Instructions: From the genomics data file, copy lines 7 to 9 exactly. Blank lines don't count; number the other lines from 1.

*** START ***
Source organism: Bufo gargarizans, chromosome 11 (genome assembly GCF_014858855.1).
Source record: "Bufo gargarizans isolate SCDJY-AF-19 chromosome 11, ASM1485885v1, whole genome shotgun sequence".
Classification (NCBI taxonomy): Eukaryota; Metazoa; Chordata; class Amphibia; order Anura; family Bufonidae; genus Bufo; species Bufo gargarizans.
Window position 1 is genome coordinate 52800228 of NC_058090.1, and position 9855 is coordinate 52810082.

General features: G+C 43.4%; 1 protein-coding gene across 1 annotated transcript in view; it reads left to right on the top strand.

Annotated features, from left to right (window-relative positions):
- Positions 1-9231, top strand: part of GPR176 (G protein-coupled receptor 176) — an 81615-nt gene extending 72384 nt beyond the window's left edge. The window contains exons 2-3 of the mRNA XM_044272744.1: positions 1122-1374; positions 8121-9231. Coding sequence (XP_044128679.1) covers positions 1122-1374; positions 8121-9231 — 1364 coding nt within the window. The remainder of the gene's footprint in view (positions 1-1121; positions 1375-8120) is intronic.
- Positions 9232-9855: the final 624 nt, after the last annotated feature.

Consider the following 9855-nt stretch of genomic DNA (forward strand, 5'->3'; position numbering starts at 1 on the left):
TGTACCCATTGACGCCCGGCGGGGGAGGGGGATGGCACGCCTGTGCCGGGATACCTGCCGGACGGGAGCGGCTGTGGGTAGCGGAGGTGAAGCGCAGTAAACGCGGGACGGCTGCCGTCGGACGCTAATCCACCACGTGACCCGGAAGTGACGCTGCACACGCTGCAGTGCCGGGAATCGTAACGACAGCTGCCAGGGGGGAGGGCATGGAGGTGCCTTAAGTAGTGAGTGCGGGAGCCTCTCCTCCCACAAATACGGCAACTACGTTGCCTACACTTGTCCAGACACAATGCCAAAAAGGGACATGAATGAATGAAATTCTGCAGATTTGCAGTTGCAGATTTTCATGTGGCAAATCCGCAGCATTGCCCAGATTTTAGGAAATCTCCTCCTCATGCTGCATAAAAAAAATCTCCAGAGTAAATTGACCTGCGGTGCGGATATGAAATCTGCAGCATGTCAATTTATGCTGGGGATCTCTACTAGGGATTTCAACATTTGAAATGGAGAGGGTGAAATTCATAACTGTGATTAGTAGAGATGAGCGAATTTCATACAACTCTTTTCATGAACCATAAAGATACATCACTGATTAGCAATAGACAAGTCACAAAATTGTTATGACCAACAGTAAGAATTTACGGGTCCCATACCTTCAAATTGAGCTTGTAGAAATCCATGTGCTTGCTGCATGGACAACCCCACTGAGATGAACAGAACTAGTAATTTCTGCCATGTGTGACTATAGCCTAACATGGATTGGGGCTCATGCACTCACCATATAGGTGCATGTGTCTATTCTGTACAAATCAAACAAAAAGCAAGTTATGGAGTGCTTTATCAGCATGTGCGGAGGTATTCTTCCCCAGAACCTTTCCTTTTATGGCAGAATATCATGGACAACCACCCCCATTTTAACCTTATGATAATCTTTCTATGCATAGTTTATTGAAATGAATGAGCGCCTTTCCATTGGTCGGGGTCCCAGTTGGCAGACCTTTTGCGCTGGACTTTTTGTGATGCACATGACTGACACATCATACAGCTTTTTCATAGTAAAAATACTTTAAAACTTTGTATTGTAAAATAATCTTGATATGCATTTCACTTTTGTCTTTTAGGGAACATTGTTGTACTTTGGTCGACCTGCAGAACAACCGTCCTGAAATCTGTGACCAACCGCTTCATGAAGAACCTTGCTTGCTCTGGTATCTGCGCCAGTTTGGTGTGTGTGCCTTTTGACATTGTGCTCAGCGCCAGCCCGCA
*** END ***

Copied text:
- Positions 1-9231, top strand: part of GPR176 (G protein-coupled receptor 176) — an 81615-nt gene extending 72384 nt beyond the window's left edge. The window contains exons 2-3 of the mRNA XM_044272744.1: positions 1122-1374; positions 8121-9231. Coding sequence (XP_044128679.1) covers positions 1122-1374; positions 8121-9231 — 1364 coding nt within the window. The remainder of the gene's footprint in view (positions 1-1121; positions 1375-8120) is intronic.
- Positions 9232-9855: the final 624 nt, after the last annotated feature.

Consider the following 9855-nt stretch of genomic DNA (forward strand, 5'->3'; position numbering starts at 1 on the left):